Most medical schools probably have less "subjects related to medicine" type teaching staff, and more molecular cell biology "genes and proteins" types, in the bioscience departments now than in the mid 90s. The argument about whether tutors in PBL should be "experts" (which in the early-years PBL context really means "able to teach and understand broad-brush human biology") is another long-standing one, though again most tutors think that the more you know, the better it all works. A good "crib book" helps, of course. Some PBL schools (not ours, I should say) apparently used people like medical librarians and soc sci / humanities people as PBL tutors, which I think sounds crackers.

There have also been changes to the types of students recruited. The first two or three (or maybe even five) years of the PBL programme where I work had students who were effectively “fully informed consented volunteers” for a big experiment. In those first three years, every sixth student was a graduate entrant, and nearly all of them were deeply committed to PBL. But now we have year groups where up to 20% of the students (sic) will tell you that they didn't really want to do a PBL medical course but "this was where I got offered a place". This presents all kinds of new problems. [Not to mention making one want to ask "So why did you apply for a PBL school?"].

The GMC like to make approving noises about "diversity" (in course style), and it is a standard view among staff that students should be doing a course that they like and that suits them if they are to get the most out of it. But here we have people doing PBL unwillingly, which is hardly good for them, or the other students, or for the medical school they are at. What we do about this I don't really know. I am not sure whether "trad" medical courses contain similar numbers of people who wish they had done a PBL course. If they don't, one might think this was saying that the overall proportion of UK medical school places that are currently in PBL-heavy schools is too high.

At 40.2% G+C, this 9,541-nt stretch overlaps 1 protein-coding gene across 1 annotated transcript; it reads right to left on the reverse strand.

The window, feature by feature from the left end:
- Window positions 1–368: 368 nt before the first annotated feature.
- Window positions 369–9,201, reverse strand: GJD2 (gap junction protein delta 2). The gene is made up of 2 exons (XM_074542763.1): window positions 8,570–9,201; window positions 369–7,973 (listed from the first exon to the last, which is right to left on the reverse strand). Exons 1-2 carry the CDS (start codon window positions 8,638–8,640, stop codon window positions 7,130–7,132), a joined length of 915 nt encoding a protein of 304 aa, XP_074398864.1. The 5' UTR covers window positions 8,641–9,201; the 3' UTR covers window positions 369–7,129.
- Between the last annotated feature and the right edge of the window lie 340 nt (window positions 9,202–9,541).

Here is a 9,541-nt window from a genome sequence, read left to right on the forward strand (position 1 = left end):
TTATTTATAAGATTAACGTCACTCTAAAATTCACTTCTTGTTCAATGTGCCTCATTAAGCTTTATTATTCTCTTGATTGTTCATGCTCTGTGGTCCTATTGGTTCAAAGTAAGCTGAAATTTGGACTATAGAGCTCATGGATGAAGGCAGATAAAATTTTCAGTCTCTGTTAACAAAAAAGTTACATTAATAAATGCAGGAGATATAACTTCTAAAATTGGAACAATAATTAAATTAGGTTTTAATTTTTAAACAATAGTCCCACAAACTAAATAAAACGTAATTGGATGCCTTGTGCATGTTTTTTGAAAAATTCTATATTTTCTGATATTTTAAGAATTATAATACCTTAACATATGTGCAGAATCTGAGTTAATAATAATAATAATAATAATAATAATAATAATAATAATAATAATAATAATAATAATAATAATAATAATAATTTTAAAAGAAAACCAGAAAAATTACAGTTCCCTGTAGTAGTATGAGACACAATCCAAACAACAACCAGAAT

Dr Aust said...

PS I had forgotten the debate about PBL and related issues in the BMJ comments thread that followed an article by the Dean from Bristol (a very trad-minded school) a few years back.

The most interesting bits are not the article itself, but the comments thread where many of the pro and con arguments are raised, including the one about whether there is any research that actually bears on all this.

Anyway, I'll shut up now as I'm sure most people have stopped reading.

Michael said...

Dr Aust,

You made some very valid points. As an undergrad applicant straight out of an under performing state college, when I applied to uni I had no idea what PBL was! (As it happens I ended up at Newcastle which only uses PBL sparingly.) The idea that all applicants know in advance the format and are able to make a decision in advance about which format suits them is absurd.

At Newcastle, PBL is used in the later years of the course and our facilitators are generally teching fellows or consultants which means we rarely miss any important bits of information. However, from a personal perspective, I generally end up very knowledgeable about the bit of the subject I teach, and less so about what is taught to me. At least with normal teaching my knowledge is even.

Most students I know hate PBL, but it isn't easy to tell if that's just because you have to do more prep work! I see the difficulties with trialling the different methods but there will always be a way. Given the investment into PBL I think students are owed some evidence that their tuition fee money is being spent reasonably.

phatboy said...

My first degree was in psychology and neuroscience.

My favourite lecture was a psychology one on learning, in which the lecturer proceeded to explain how we learn and the best techniques for effective learning.

I found this quite funny as for every single lecture and small group session he ignored every single technique he had told us were effective!

He was also the senior professor and author of the leading text on this subject at the time!!

Dr Aust said...

Hi Michael. Good point about school leavers not really knowing what is what in terms of course teaching style, thanks. I don't think the Univs always help as much as they could, as some are a little "opaque" about what teaching methods they use, at least in the prospectus. Though one would hope that after visiting the Univ for interview a student would have been given a good idea what the course was going to be.